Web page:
Integrating the measurement of salivary α-amylase into studies of child health, development, and social relationships

Douglas A. Granger, Katie T. Kivlighan, Clancy Blair, Mona El-Sheikh, Jacquelyn Mize, Jared A. Lisonbee, Joseph A. Buckhalt, Laura R. Stroud, Kathryn Handwerger, Eve B. Schwartz

Research output: Contribution to journalReview articlepeer-review


To advance our understanding of how biological and behavioral processes interact to determine risk or resilience, theorists suggest that social developmental models will need to include multiple measurements of stress-related biological processes. Identified in the early 1990s as a surrogate marker of the sympathetic nervous system component of the stress response, salivary-amylase has not been employed to test biosocial models of stress vulnerability in the context of child development until now. In this report, we describe a standard assay that behavioral scientists can use to improve the next generation of studies and specific recommendations about sample collection, preparation, and storage are presented. More importantly, four studies are presented with mother-infant dyads (N= 86), preschoolers (N= 54), children (N = 54), and adolescents (N = 29) to illustrate individual differences in stress-related change in -amylase levels, that patterns of -amylase stress reactivity distinctly differ from those measured by salivary cortisol, and associations between individual differences in -amylase and social relationships, health, negative affectivity, cognitive/academic/behavior problems, and cardiovascular reactivity. We conclude that the integration of measurements of the adrenergic component of the locus ceruleus/autonomic (sympathetic) nervous system, as indexed by salivary -amylase, into the study of biosocial relationships may extend our understanding of child health and development to new limits.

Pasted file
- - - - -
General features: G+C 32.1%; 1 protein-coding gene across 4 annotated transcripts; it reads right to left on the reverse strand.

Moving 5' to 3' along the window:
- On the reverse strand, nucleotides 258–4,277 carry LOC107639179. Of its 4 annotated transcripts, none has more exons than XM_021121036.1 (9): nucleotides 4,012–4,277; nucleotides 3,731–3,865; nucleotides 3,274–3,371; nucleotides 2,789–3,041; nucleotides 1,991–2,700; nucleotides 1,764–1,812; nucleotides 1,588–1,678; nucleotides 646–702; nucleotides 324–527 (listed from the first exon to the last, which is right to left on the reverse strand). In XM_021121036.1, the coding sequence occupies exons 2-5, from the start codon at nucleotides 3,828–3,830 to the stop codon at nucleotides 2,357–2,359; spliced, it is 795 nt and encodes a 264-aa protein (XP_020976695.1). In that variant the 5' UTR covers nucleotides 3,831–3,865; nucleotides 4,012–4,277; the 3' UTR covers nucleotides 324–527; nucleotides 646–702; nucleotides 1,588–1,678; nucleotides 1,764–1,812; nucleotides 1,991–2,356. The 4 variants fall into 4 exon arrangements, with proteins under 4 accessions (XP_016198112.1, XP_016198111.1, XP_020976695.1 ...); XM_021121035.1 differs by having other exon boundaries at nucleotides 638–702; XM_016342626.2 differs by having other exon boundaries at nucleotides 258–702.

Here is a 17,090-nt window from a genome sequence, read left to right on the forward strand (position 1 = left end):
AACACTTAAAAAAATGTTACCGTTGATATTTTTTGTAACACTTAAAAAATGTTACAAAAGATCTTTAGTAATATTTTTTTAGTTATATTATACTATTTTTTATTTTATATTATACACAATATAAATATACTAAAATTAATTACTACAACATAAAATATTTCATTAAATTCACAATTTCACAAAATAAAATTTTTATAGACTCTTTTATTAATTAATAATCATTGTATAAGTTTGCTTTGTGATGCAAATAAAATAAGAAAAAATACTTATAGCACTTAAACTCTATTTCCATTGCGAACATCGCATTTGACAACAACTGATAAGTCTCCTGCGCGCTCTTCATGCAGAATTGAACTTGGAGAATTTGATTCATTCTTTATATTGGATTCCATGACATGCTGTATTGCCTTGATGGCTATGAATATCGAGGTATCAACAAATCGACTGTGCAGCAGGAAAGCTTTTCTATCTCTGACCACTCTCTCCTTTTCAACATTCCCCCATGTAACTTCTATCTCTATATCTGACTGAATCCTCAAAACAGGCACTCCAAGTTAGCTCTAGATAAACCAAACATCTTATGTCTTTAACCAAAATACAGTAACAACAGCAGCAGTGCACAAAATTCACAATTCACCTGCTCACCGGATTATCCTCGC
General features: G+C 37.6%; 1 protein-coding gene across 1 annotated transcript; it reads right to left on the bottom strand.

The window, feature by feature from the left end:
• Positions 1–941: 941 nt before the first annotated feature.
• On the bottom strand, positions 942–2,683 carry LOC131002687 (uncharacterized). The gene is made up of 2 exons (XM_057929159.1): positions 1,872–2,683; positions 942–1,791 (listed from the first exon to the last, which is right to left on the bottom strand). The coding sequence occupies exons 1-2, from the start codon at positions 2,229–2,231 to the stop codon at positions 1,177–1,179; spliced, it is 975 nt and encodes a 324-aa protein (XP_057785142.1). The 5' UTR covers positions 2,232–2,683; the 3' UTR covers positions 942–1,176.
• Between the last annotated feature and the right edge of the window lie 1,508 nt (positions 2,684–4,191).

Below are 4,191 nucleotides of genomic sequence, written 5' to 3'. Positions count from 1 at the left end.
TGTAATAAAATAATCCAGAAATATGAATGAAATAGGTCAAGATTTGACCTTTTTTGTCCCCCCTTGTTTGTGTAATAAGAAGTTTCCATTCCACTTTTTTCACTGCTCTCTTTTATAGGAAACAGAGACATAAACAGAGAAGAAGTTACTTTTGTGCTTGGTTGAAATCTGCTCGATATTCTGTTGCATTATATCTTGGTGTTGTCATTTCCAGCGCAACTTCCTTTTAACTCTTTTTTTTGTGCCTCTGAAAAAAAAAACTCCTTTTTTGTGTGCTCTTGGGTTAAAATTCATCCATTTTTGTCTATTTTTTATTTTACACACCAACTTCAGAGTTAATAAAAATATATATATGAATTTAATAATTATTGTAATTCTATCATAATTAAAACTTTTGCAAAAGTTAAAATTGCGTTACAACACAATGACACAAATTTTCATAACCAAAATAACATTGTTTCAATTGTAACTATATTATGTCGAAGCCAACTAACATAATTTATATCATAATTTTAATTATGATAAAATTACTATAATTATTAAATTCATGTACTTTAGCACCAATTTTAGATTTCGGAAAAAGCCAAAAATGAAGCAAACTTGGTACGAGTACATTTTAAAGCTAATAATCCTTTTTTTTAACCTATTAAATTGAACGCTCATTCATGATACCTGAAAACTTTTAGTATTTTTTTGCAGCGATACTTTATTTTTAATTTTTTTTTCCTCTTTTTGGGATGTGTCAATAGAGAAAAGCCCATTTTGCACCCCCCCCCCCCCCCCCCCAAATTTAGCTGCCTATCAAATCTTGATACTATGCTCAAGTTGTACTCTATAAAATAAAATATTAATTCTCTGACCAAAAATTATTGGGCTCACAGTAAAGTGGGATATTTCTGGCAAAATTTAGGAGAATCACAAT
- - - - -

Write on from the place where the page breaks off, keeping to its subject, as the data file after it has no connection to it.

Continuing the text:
Original languageEnglish (US)
Pages (from-to)267-290
Number of pages24
JournalJournal of Social and Personal Relationships
Issue number2
StatePublished - Apr 2006


  • Biosocial relationships
  • Child development
  • Cortisol
  • Salivary alpha-amylase
  • Salivary biomarkers

ASJC Scopus subject areas

  • Social Psychology
  • Communication
  • Developmental and Educational Psychology
  • Sociology and Political Science


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